Blu DeTiger and Este Haim on Natural Good Looks and Backstage Bongs

Blu DeTiger

Blu DeTiger. Photo by Travis Schneider.

Blu DeTiger is striking out on her own. The 24-year-old bassist and New York native, who has worked with alt-pop acts like Caroline Polacheck, Olivia Rodrigo, Jack Antonoff, and Chromeo, always wanted to perform her own music, but even in a post-Thundercat musical landscape, solo bass players—especially women— are few and far between. While playing for other artists, DeTiger satisfied her desire to make something of her own by DJing in New York’s club circuit, carving out a niche for herself by playing her bass over various tracks, but it was her lockdown-induced turn to TikTok that paved the way for a solo career. While stuck at home, DeTiger began posting bass-heavy covers of songs by Prince, Megan Thee Stallion, and Janet Jackson, landing herself a deal with Capitol Records and more than 1.2 million followers. One of those followers is Este Haim, the eldest member of the eponymous folk rock sister act, and a bass player herself. To mark DeTiger’s eagerly anticipated upcoming show this Saturday at Red Rocks, the two bass players hopped on FaceTime to discuss their mutual fandom, touring with family, and their natural good looks. 


BLU DETIGER: Where are you right now?

ESTE HAIM: I’m in New York! This is your city, isn’t it? 

DETIGER: This is my city. I’m here, too. I just got back from London yesterday. You’re playing Madison Square Garden tomorrow?

HAIM: Yes. 

DETIGER: Are you hyped? That’s my bucket list venue. 

HAIM: To use a British word, I’m chuffed. I’m staying next door to the first venue we ever played in New York—the Bowery Electric. We played the Hollywood Bowl recently, and that’s my MSG. 

DETIGER: I grew up two blocks away from the Bowery Hotel. I played at the Electric when I was young, too. 

HAIM: It feels very full circle that we played the Bowery Electric 10 years ago, and now we’re playing MSG. It took us a decade to get here, but honestly I would do that shit all over again.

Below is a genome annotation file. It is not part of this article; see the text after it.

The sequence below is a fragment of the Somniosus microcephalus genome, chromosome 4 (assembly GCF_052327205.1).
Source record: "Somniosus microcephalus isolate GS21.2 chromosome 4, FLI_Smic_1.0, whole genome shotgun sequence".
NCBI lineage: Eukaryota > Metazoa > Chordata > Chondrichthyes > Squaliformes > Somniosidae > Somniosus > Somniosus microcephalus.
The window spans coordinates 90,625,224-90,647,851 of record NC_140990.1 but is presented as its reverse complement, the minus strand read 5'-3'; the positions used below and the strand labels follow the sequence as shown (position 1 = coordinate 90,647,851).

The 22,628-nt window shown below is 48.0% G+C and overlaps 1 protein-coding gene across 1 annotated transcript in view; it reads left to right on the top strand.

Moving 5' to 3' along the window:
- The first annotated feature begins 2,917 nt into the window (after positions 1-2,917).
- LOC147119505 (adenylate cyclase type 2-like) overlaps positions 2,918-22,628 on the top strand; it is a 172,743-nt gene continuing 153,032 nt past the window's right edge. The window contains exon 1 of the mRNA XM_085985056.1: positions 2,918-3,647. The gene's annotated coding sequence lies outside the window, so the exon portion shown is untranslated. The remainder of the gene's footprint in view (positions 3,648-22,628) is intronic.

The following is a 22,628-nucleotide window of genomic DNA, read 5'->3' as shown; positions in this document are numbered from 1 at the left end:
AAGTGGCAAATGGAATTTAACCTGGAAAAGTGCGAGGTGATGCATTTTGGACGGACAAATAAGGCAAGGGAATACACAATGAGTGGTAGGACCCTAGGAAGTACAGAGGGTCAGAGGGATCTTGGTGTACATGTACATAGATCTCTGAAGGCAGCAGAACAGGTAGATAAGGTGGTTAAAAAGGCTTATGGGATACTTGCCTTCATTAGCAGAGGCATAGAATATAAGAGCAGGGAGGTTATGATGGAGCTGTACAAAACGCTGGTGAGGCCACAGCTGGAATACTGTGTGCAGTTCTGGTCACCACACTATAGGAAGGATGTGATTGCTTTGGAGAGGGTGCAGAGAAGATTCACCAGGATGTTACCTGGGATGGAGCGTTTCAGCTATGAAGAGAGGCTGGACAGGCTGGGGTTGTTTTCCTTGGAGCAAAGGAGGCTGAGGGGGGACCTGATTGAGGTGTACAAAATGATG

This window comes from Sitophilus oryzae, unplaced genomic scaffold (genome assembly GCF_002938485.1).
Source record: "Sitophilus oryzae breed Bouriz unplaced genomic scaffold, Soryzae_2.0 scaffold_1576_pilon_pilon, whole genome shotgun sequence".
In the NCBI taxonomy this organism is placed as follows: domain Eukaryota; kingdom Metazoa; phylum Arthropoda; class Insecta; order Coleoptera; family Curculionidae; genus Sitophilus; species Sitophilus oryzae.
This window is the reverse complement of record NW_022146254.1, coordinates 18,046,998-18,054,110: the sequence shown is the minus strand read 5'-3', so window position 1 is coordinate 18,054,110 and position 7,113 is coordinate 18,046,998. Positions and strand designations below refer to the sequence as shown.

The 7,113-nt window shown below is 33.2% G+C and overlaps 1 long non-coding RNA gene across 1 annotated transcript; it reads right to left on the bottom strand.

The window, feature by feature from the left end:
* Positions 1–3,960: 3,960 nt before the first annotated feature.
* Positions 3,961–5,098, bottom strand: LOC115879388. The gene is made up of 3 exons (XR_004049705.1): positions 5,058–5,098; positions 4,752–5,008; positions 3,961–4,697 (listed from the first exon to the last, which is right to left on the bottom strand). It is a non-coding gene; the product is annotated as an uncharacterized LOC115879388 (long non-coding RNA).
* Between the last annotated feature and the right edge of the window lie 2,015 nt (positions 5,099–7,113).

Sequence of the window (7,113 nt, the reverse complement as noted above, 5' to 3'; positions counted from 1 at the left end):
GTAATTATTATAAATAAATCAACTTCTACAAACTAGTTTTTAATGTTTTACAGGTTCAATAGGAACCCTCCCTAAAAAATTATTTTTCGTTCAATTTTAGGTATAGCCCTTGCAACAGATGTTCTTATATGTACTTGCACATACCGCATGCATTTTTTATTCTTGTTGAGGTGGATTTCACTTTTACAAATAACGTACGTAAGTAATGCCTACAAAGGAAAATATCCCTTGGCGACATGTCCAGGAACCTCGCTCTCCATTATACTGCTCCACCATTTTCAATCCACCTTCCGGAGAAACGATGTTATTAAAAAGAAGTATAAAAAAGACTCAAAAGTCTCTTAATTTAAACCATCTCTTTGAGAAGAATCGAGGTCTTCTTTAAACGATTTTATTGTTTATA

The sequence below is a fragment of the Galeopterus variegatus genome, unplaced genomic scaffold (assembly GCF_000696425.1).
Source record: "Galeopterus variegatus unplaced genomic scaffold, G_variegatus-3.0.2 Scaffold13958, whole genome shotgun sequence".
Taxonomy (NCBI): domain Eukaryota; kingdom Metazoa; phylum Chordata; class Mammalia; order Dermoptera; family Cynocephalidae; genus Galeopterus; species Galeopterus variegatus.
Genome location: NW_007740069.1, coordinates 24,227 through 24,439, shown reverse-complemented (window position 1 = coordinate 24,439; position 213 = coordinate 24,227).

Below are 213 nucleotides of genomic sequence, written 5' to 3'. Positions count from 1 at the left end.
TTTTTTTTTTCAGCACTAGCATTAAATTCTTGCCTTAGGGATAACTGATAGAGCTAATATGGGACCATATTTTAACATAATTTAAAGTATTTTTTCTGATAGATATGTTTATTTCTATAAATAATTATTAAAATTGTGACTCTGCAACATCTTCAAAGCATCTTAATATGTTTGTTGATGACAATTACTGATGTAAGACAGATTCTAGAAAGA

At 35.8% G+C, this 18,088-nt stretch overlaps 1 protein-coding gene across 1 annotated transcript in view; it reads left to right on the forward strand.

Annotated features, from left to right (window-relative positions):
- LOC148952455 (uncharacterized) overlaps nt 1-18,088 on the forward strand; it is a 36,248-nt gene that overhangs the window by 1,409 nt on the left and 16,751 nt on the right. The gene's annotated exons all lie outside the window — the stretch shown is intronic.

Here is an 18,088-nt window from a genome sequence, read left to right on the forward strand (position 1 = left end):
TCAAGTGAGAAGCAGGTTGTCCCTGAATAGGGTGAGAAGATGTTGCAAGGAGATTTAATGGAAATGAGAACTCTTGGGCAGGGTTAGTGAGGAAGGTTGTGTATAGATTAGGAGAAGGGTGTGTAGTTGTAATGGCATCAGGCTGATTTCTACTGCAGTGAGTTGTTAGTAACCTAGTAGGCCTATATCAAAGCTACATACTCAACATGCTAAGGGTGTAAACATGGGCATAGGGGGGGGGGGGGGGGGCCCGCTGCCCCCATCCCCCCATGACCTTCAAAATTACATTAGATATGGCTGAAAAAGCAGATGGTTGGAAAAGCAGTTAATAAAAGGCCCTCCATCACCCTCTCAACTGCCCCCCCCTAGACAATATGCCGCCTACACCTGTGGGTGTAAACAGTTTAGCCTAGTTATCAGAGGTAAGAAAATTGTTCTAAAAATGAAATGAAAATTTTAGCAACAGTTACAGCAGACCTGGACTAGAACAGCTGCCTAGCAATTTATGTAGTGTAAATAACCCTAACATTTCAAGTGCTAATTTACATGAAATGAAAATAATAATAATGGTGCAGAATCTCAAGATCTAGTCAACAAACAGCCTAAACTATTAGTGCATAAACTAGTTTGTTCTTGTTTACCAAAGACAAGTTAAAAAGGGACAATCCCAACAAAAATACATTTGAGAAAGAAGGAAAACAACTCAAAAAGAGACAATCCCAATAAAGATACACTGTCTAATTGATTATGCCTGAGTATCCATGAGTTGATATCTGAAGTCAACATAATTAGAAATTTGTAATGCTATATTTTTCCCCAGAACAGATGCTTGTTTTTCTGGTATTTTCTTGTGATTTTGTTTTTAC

DETIGER: It sounds cheesy, but it’s about the journey. 

HAIM: It’s the climb, dude. 

DETIGER: I realized on this tour that every little step is so important, and I’m trying to appreciate that more, instead of being like, “When will I be huge?” I really want to come to your show tomorrow. I’m going to look for tickets. 

HAIM: I will strangle you over this line if you don’t let me put you on the list. Most of my friends who would come see me play at MSG have all moved to L.A..  Also, I feel like we’re super on the same page today, hair wise. 

DETIGER: I like to keep it messy.  

HAIM: Dude, same, this is me in my natural state. Good hair, and we have the best job in the world. We’re lucky on so many fronts. 

DETIGER: I’m such a big fan, this is so cool. I don’t think we’ve ever actually met. 

HAIM: I feel like we have? 

DETIGER: I’ve seen you guys play like a million times, but I remember seeing you backstage at All Things Go, and I was too scared to say hi. 

HAIM: I think of myself as the bitch who just wants to keep dancing, so if people find that intimidating, then I don’t know what to do. I’m not good at recognizing, vibe wise, when it’s appropriate to say hi to famous people. Maybe that’s a skill that wasn’t passed on to me in-utero, because both my sisters are good at it. But you and I have so much overlap. We’re not just women who play bass, we’re women who play bass and sing. 

DETIGER: You know what’s super underrated? How hard it is to sing and play at the same time. I don’t think people comprehend how insane that is.  

HAIM: It’s maybe harder for people who don’t play music to understand, because you see women play guitar and sing all the time. It’s different because of the syncopation that’s required as a bass player, and that makes it hard to vocalize at the same time.

DETIGER: Even the physicality of it. Wearing a heavy instrument on your body that weighs you down while you project is something that I’ve been working on. I play with my older brother a lot, and I make him carry my bass at the airport when we travel.  

HAIM: So nice. I always wanted an older brother to tell me like what the fuck was up and what was cool. 

DETIGER: He turned me onto you guys. He’s the best and he’s a great drummer. Touring with your siblings is key. I really like having the support. 

HAIM: I’ve never been able to do anything other than play with my sisters, and I think it’s probably the same for you. You’re already so in sync through blood. 

DETIGER: We’re super tight musically and IRL emotionally.  How’s your tour going?